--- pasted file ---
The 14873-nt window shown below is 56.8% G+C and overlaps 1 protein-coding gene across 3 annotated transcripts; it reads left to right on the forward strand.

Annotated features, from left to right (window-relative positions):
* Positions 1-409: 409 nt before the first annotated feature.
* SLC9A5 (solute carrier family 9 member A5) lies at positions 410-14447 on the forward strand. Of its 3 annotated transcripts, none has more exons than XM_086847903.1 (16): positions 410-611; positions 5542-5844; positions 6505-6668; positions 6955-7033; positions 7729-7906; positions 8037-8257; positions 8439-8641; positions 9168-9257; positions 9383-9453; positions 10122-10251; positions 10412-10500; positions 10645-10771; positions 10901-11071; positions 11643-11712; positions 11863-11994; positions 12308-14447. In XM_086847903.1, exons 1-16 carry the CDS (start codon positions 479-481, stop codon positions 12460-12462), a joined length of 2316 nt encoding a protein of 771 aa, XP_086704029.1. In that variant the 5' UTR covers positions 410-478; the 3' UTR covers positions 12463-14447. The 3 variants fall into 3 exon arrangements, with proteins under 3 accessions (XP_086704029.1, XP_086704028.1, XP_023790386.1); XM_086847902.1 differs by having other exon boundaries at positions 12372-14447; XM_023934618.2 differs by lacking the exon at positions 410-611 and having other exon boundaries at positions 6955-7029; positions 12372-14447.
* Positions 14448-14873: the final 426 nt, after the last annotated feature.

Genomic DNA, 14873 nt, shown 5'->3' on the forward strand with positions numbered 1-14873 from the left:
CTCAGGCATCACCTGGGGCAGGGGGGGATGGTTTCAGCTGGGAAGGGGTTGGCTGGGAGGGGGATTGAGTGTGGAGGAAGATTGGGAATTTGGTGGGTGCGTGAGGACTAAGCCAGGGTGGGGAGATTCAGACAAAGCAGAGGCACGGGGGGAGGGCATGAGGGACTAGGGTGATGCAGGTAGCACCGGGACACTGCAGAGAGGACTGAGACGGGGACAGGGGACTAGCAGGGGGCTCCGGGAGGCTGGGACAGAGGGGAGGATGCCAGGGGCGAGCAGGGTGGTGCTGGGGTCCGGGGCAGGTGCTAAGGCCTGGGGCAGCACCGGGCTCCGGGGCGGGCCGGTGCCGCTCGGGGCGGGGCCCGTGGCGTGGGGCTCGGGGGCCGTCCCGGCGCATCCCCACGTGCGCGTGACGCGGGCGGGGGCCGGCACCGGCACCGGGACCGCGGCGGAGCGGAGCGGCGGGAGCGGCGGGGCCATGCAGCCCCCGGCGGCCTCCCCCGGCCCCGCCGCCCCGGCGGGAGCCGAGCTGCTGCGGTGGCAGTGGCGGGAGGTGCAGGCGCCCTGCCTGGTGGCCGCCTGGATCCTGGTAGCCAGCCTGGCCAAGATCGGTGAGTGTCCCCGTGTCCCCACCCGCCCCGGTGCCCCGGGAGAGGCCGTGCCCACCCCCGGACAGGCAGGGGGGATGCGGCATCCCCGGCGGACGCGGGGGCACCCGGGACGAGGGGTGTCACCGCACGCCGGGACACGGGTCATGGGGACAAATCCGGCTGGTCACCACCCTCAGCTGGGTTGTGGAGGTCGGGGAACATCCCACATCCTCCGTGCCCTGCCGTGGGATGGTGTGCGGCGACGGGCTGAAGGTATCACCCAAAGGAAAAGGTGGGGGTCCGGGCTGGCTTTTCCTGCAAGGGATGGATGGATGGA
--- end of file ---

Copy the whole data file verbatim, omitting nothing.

The 14873-nt window shown below is 56.8% G+C and overlaps 1 protein-coding gene across 3 annotated transcripts; it reads left to right on the forward strand.

Annotated features, from left to right (window-relative positions):
* Positions 1-409: 409 nt before the first annotated feature.
* SLC9A5 (solute carrier family 9 member A5) lies at positions 410-14447 on the forward strand. Of its 3 annotated transcripts, none has more exons than XM_086847903.1 (16): positions 410-611; positions 5542-5844; positions 6505-6668; positions 6955-7033; positions 7729-7906; positions 8037-8257; positions 8439-8641; positions 9168-9257; positions 9383-9453; positions 10122-10251; positions 10412-10500; positions 10645-10771; positions 10901-11071; positions 11643-11712; positions 11863-11994; positions 12308-14447. In XM_086847903.1, exons 1-16 carry the CDS (start codon positions 479-481, stop codon positions 12460-12462), a joined length of 2316 nt encoding a protein of 771 aa, XP_086704029.1. In that variant the 5' UTR covers positions 410-478; the 3' UTR covers positions 12463-14447. The 3 variants fall into 3 exon arrangements, with proteins under 3 accessions (XP_086704029.1, XP_086704028.1, XP_023790386.1); XM_086847902.1 differs by having other exon boundaries at positions 12372-14447; XM_023934618.2 differs by lacking the exon at positions 410-611 and having other exon boundaries at positions 6955-7029; positions 12372-14447.
* Positions 14448-14873: the final 426 nt, after the last annotated feature.

Genomic DNA, 14873 nt, shown 5'->3' on the forward strand with positions numbered 1-14873 from the left:
CTCAGGCATCACCTGGGGCAGGGGGGGATGGTTTCAGCTGGGAAGGGGTTGGCTGGGAGGGGGATTGAGTGTGGAGGAAGATTGGGAATTTGGTGGGTGCGTGAGGACTAAGCCAGGGTGGGGAGATTCAGACAAAGCAGAGGCACGGGGGGAGGGCATGAGGGACTAGGGTGATGCAGGTAGCACCGGGACACTGCAGAGAGGACTGAGACGGGGACAGGGGACTAGCAGGGGGCTCCGGGAGGCTGGGACAGAGGGGAGGATGCCAGGGGCGAGCAGGGTGGTGCTGGGGTCCGGGGCAGGTGCTAAGGCCTGGGGCAGCACCGGGCTCCGGGGCGGGCCGGTGCCGCTCGGGGCGGGGCCCGTGGCGTGGGGCTCGGGGGCCGTCCCGGCGCATCCCCACGTGCGCGTGACGCGGGCGGGGGCCGGCACCGGCACCGGGACCGCGGCGGAGCGGAGCGGCGGGAGCGGCGGGGCCATGCAGCCCCCGGCGGCCTCCCCCGGCCCCGCCGCCCCGGCGGGAGCCGAGCTGCTGCGGTGGCAGTGGCGGGAGGTGCAGGCGCCCTGCCTGGTGGCCGCCTGGATCCTGGTAGCCAGCCTGGCCAAGATCGGTGAGTGTCCCCGTGTCCCCACCCGCCCCGGTGCCCCGGGAGAGGCCGTGCCCACCCCCGGACAGGCAGGGGGGATGCGGCATCCCCGGCGGACGCGGGGGCACCCGGGACGAGGGGTGTCACCGCACGCCGGGACACGGGTCATGGGGACAAATCCGGCTGGTCACCACCCTCAGCTGGGTTGTGGAGGTCGGGGAACATCCCACATCCTCCGTGCCCTGCCGTGGGATGGTGTGCGGCGACGGGCTGAAGGTATCACCCAAAGGAAAAGGTGGGGGTCCGGGCTGGCTTTTCCTGCAAGGGATGGATGGATGGA